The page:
What’s with this teleprompter obsession among Obama’s critics? And is it treatable?
It’s rolling again this morning after Obama used a TV monitor that scrolled the words of his opening statement at last night’s press conference. AP’s Ron Fournier calls it his “familiar crutch.”
U.S. News’ Robert Schlesinger counters that it’s receiving a disproportionate amount of attention. Amen.
Google News yields several pieces focused on the great debate.
Of course, this is all supposed to fit into a pair of “narratives”– that Obama is so cool and detached that he can’t speak from the heart and that he’s really not as great as advertised when it comes to speaking. The liberal media built him up, but the truth is he’s a big faker.
Still, snark and paranoia aside, who the hell in his position, at this point in history, wouldn’t want to choose his words carefully and stick with them? He also answer about an hour’s worth of questions without a net.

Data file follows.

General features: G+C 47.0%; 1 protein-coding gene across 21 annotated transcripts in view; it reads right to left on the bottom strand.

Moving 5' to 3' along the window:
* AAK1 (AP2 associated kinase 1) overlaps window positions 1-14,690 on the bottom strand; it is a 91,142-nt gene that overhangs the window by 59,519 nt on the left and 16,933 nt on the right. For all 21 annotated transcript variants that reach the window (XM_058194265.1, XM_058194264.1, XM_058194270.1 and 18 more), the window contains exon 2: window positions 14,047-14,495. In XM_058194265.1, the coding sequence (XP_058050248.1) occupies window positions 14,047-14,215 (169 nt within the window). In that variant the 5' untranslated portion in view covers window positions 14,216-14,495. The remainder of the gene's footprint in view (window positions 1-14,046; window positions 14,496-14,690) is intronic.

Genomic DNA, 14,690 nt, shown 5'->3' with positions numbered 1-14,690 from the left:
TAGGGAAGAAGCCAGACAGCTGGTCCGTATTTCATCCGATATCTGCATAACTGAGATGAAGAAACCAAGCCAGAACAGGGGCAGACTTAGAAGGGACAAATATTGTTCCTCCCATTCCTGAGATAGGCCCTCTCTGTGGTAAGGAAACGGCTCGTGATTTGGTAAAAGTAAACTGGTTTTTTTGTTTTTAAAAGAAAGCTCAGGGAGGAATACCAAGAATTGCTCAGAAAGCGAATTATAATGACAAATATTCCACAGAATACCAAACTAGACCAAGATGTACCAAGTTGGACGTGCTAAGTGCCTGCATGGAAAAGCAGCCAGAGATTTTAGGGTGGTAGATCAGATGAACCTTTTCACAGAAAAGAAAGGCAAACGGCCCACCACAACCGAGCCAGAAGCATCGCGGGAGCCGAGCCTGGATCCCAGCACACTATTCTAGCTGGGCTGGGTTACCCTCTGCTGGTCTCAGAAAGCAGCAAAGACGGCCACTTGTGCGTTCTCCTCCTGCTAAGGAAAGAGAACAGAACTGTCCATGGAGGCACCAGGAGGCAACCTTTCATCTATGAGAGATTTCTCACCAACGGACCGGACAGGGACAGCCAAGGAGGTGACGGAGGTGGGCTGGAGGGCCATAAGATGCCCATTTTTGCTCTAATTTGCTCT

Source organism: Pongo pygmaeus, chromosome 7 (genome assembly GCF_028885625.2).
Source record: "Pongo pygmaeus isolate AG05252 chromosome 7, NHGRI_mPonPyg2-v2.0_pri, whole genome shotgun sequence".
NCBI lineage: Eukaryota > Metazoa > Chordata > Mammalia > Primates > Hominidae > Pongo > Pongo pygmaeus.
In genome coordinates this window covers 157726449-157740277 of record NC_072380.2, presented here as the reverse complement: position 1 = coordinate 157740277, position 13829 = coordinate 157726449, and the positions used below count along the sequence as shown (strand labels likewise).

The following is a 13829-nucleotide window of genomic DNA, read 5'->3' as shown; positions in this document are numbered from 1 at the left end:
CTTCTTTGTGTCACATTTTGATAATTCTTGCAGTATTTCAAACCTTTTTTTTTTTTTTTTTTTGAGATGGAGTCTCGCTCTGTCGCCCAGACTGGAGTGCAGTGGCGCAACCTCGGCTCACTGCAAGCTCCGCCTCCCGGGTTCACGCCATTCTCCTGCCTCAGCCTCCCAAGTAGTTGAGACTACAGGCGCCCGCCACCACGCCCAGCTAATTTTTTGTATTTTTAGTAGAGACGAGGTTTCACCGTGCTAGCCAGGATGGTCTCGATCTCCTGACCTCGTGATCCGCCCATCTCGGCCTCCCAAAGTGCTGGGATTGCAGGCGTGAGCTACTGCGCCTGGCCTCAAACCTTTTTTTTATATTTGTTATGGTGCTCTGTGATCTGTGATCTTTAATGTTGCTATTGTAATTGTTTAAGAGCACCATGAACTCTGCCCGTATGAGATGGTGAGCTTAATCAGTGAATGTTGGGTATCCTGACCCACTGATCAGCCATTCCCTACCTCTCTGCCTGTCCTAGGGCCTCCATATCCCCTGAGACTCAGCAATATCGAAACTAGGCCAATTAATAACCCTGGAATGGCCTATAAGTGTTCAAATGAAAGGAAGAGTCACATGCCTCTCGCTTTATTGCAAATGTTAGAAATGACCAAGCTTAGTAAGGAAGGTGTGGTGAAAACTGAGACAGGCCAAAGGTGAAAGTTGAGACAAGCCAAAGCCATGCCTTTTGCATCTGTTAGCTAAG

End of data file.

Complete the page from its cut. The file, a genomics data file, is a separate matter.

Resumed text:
Back in September, Republicans couldn’t heap enough praise on Sarah Palin’s fiery, emotional, hard-hitting speech at the Republican National Convention.
I was there. Which meant I could read the speech along with her on the giant teleprompter screen in front of her. It even offered her a pronunciation-guide spelling for the word “nuclear,” so she wouldn’t pull a W.
What’s the big deal? Politicians use teleprompters, which the Atlantic’s Marc Ambinder notes is harder than it looks.
Even Moses had tablets to read from. Big stone ones. Easy to read.